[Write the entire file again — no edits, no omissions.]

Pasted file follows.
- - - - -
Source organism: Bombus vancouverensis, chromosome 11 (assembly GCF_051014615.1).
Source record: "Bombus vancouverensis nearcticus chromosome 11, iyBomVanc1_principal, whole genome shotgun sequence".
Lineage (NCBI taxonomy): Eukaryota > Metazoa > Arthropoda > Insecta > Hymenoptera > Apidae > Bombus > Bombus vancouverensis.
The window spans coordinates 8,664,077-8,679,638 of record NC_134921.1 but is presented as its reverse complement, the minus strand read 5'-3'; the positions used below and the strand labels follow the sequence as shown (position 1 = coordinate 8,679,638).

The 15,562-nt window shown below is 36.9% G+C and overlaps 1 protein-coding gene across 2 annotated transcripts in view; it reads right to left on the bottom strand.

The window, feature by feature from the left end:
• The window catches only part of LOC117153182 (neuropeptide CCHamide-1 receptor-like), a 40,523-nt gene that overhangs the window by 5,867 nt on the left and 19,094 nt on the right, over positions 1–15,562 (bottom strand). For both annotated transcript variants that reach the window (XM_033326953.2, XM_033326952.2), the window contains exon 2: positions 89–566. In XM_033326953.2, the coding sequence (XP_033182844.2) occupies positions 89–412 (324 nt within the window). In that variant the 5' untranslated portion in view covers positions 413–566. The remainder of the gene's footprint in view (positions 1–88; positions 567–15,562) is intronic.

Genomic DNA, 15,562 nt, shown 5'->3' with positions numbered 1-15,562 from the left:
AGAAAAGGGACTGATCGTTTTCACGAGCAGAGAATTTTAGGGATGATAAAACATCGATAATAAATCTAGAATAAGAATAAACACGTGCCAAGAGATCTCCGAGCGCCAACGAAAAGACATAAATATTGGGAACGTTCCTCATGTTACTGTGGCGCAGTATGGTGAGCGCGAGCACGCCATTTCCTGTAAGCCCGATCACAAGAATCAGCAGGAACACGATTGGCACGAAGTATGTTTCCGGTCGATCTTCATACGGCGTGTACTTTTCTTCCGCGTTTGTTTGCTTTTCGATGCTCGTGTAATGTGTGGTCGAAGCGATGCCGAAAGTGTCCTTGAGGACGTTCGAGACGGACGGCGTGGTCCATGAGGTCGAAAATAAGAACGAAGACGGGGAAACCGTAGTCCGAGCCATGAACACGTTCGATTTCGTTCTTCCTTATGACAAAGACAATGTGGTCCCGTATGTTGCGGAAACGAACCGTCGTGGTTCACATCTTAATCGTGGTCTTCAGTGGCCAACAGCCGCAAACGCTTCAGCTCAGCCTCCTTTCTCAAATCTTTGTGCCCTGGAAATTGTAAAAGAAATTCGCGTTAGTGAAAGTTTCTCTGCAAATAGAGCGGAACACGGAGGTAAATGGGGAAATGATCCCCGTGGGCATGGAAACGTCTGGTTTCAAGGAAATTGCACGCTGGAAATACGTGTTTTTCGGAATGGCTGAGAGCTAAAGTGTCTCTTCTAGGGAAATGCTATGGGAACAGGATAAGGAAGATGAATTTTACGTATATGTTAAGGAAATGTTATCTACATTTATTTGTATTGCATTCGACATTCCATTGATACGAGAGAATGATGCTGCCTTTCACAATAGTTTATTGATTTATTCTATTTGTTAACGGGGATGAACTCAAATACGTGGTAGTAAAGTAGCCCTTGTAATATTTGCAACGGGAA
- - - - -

Source organism: Bombus vancouverensis, chromosome 11 (assembly GCF_051014615.1).
Source record: "Bombus vancouverensis nearcticus chromosome 11, iyBomVanc1_principal, whole genome shotgun sequence".
Lineage (NCBI taxonomy): Eukaryota > Metazoa > Arthropoda > Insecta > Hymenoptera > Apidae > Bombus > Bombus vancouverensis.
The window spans coordinates 8,664,077-8,679,638 of record NC_134921.1 but is presented as its reverse complement, the minus strand read 5'-3'; the positions used below and the strand labels follow the sequence as shown (position 1 = coordinate 8,679,638).

The 15,562-nt window shown below is 36.9% G+C and overlaps 1 protein-coding gene across 2 annotated transcripts in view; it reads right to left on the bottom strand.

The window, feature by feature from the left end:
• The window catches only part of LOC117153182 (neuropeptide CCHamide-1 receptor-like), a 40,523-nt gene that overhangs the window by 5,867 nt on the left and 19,094 nt on the right, over positions 1–15,562 (bottom strand). For both annotated transcript variants that reach the window (XM_033326953.2, XM_033326952.2), the window contains exon 2: positions 89–566. In XM_033326953.2, the coding sequence (XP_033182844.2) occupies positions 89–412 (324 nt within the window). In that variant the 5' untranslated portion in view covers positions 413–566. The remainder of the gene's footprint in view (positions 1–88; positions 567–15,562) is intronic.

Genomic DNA, 15,562 nt, shown 5'->3' with positions numbered 1-15,562 from the left:
AGAAAAGGGACTGATCGTTTTCACGAGCAGAGAATTTTAGGGATGATAAAACATCGATAATAAATCTAGAATAAGAATAAACACGTGCCAAGAGATCTCCGAGCGCCAACGAAAAGACATAAATATTGGGAACGTTCCTCATGTTACTGTGGCGCAGTATGGTGAGCGCGAGCACGCCATTTCCTGTAAGCCCGATCACAAGAATCAGCAGGAACACGATTGGCACGAAGTATGTTTCCGGTCGATCTTCATACGGCGTGTACTTTTCTTCCGCGTTTGTTTGCTTTTCGATGCTCGTGTAATGTGTGGTCGAAGCGATGCCGAAAGTGTCCTTGAGGACGTTCGAGACGGACGGCGTGGTCCATGAGGTCGAAAATAAGAACGAAGACGGGGAAACCGTAGTCCGAGCCATGAACACGTTCGATTTCGTTCTTCCTTATGACAAAGACAATGTGGTCCCGTATGTTGCGGAAACGAACCGTCGTGGTTCACATCTTAATCGTGGTCTTCAGTGGCCAACAGCCGCAAACGCTTCAGCTCAGCCTCCTTTCTCAAATCTTTGTGCCCTGGAAATTGTAAAAGAAATTCGCGTTAGTGAAAGTTTCTCTGCAAATAGAGCGGAACACGGAGGTAAATGGGGAAATGATCCCCGTGGGCATGGAAACGTCTGGTTTCAAGGAAATTGCACGCTGGAAATACGTGTTTTTCGGAATGGCTGAGAGCTAAAGTGTCTCTTCTAGGGAAATGCTATGGGAACAGGATAAGGAAGATGAATTTTACGTATATGTTAAGGAAATGTTATCTACATTTATTTGTATTGCATTCGACATTCCATTGATACGAGAGAATGATGCTGCCTTTCACAATAGTTTATTGATTTATTCTATTTGTTAACGGGGATGAACTCAAATACGTGGTAGTAAAGTAGCCCTTGTAATATTTGCAACGGGAA